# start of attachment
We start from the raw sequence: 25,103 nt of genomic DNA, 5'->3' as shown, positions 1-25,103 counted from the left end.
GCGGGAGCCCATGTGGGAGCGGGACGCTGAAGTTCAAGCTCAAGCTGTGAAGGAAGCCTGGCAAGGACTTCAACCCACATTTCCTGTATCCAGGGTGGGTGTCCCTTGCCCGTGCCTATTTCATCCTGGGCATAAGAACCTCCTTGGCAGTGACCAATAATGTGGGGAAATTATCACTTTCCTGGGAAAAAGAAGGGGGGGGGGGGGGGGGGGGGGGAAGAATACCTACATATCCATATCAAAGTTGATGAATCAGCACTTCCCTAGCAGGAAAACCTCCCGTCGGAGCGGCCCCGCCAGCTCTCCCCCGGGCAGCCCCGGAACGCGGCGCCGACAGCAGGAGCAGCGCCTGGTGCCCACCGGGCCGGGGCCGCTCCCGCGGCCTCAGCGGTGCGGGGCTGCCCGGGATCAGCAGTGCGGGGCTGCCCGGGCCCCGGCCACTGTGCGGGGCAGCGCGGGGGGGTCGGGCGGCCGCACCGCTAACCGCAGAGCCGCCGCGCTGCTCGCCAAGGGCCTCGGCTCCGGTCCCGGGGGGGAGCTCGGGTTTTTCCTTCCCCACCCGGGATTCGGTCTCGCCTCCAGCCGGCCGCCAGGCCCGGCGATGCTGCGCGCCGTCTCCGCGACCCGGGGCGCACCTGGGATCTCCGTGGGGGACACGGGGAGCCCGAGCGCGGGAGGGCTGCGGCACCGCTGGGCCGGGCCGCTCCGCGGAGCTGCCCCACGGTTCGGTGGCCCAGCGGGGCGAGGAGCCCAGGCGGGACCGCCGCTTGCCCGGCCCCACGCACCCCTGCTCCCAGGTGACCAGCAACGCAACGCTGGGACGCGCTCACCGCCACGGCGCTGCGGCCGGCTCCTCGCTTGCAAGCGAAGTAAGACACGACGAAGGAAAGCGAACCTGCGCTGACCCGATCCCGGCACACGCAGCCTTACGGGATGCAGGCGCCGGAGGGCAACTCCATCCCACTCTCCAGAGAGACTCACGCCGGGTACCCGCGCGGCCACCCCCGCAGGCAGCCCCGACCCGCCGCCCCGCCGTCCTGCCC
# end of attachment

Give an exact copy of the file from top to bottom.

We start from the raw sequence: 25,103 nt of genomic DNA, 5'->3' as shown, positions 1-25,103 counted from the left end.
GCGGGAGCCCATGTGGGAGCGGGACGCTGAAGTTCAAGCTCAAGCTGTGAAGGAAGCCTGGCAAGGACTTCAACCCACATTTCCTGTATCCAGGGTGGGTGTCCCTTGCCCGTGCCTATTTCATCCTGGGCATAAGAACCTCCTTGGCAGTGACCAATAATGTGGGGAAATTATCACTTTCCTGGGAAAAAGAAGGGGGGGGGGGGGGGGGGGGGGGAAGAATACCTACATATCCATATCAAAGTTGATGAATCAGCACTTCCCTAGCAGGAAAACCTCCCGTCGGAGCGGCCCCGCCAGCTCTCCCCCGGGCAGCCCCGGAACGCGGCGCCGACAGCAGGAGCAGCGCCTGGTGCCCACCGGGCCGGGGCCGCTCCCGCGGCCTCAGCGGTGCGGGGCTGCCCGGGATCAGCAGTGCGGGGCTGCCCGGGCCCCGGCCACTGTGCGGGGCAGCGCGGGGGGGTCGGGCGGCCGCACCGCTAACCGCAGAGCCGCCGCGCTGCTCGCCAAGGGCCTCGGCTCCGGTCCCGGGGGGGAGCTCGGGTTTTTCCTTCCCCACCCGGGATTCGGTCTCGCCTCCAGCCGGCCGCCAGGCCCGGCGATGCTGCGCGCCGTCTCCGCGACCCGGGGCGCACCTGGGATCTCCGTGGGGGACACGGGGAGCCCGAGCGCGGGAGGGCTGCGGCACCGCTGGGCCGGGCCGCTCCGCGGAGCTGCCCCACGGTTCGGTGGCCCAGCGGGGCGAGGAGCCCAGGCGGGACCGCCGCTTGCCCGGCCCCACGCACCCCTGCTCCCAGGTGACCAGCAACGCAACGCTGGGACGCGCTCACCGCCACGGCGCTGCGGCCGGCTCCTCGCTTGCAAGCGAAGTAAGACACGACGAAGGAAAGCGAACCTGCGCTGACCCGATCCCGGCACACGCAGCCTTACGGGATGCAGGCGCCGGAGGGCAACTCCATCCCACTCTCCAGAGAGACTCACGCCGGGTACCCGCGCGGCCACCCCCGCAGGCAGCCCCGACCCGCCGCCCCGCCGTCCTGCCC